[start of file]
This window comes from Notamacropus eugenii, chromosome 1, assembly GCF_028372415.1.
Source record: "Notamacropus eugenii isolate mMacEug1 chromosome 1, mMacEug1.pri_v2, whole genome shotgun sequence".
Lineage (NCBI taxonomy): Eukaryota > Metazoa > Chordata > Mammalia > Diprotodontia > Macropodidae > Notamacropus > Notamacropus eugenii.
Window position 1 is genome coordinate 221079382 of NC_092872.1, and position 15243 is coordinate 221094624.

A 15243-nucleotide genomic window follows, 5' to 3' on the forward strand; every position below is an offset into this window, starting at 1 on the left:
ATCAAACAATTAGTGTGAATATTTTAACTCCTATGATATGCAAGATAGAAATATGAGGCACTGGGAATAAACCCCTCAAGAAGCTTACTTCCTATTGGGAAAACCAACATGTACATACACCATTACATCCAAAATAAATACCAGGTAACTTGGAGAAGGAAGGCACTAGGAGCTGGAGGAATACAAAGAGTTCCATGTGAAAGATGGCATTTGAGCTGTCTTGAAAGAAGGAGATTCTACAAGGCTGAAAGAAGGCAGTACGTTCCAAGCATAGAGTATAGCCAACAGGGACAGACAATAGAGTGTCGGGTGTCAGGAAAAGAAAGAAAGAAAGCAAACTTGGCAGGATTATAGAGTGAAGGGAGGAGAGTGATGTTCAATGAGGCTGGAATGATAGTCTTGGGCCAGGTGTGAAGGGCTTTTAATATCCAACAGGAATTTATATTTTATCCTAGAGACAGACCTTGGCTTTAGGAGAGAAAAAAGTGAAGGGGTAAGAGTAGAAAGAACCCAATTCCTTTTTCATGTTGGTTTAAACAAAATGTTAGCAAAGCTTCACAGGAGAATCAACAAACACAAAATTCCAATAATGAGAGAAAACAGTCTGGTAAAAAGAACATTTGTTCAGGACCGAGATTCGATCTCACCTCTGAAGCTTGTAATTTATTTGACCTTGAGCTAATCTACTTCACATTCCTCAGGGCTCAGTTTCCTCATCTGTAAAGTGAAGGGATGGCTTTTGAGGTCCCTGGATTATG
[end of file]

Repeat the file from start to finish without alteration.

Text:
This window comes from Notamacropus eugenii, chromosome 1, assembly GCF_028372415.1.
Source record: "Notamacropus eugenii isolate mMacEug1 chromosome 1, mMacEug1.pri_v2, whole genome shotgun sequence".
Lineage (NCBI taxonomy): Eukaryota > Metazoa > Chordata > Mammalia > Diprotodontia > Macropodidae > Notamacropus > Notamacropus eugenii.
Window position 1 is genome coordinate 221079382 of NC_092872.1, and position 15243 is coordinate 221094624.

A 15243-nucleotide genomic window follows, 5' to 3' on the forward strand; every position below is an offset into this window, starting at 1 on the left:
ATCAAACAATTAGTGTGAATATTTTAACTCCTATGATATGCAAGATAGAAATATGAGGCACTGGGAATAAACCCCTCAAGAAGCTTACTTCCTATTGGGAAAACCAACATGTACATACACCATTACATCCAAAATAAATACCAGGTAACTTGGAGAAGGAAGGCACTAGGAGCTGGAGGAATACAAAGAGTTCCATGTGAAAGATGGCATTTGAGCTGTCTTGAAAGAAGGAGATTCTACAAGGCTGAAAGAAGGCAGTACGTTCCAAGCATAGAGTATAGCCAACAGGGACAGACAATAGAGTGTCGGGTGTCAGGAAAAGAAAGAAAGAAAGCAAACTTGGCAGGATTATAGAGTGAAGGGAGGAGAGTGATGTTCAATGAGGCTGGAATGATAGTCTTGGGCCAGGTGTGAAGGGCTTTTAATATCCAACAGGAATTTATATTTTATCCTAGAGACAGACCTTGGCTTTAGGAGAGAAAAAAGTGAAGGGGTAAGAGTAGAAAGAACCCAATTCCTTTTTCATGTTGGTTTAAACAAAATGTTAGCAAAGCTTCACAGGAGAATCAACAAACACAAAATTCCAATAATGAGAGAAAACAGTCTGGTAAAAAGAACATTTGTTCAGGACCGAGATTCGATCTCACCTCTGAAGCTTGTAATTTATTTGACCTTGAGCTAATCTACTTCACATTCCTCAGGGCTCAGTTTCCTCATCTGTAAAGTGAAGGGATGGCTTTTGAGGTCCCTGGATTATG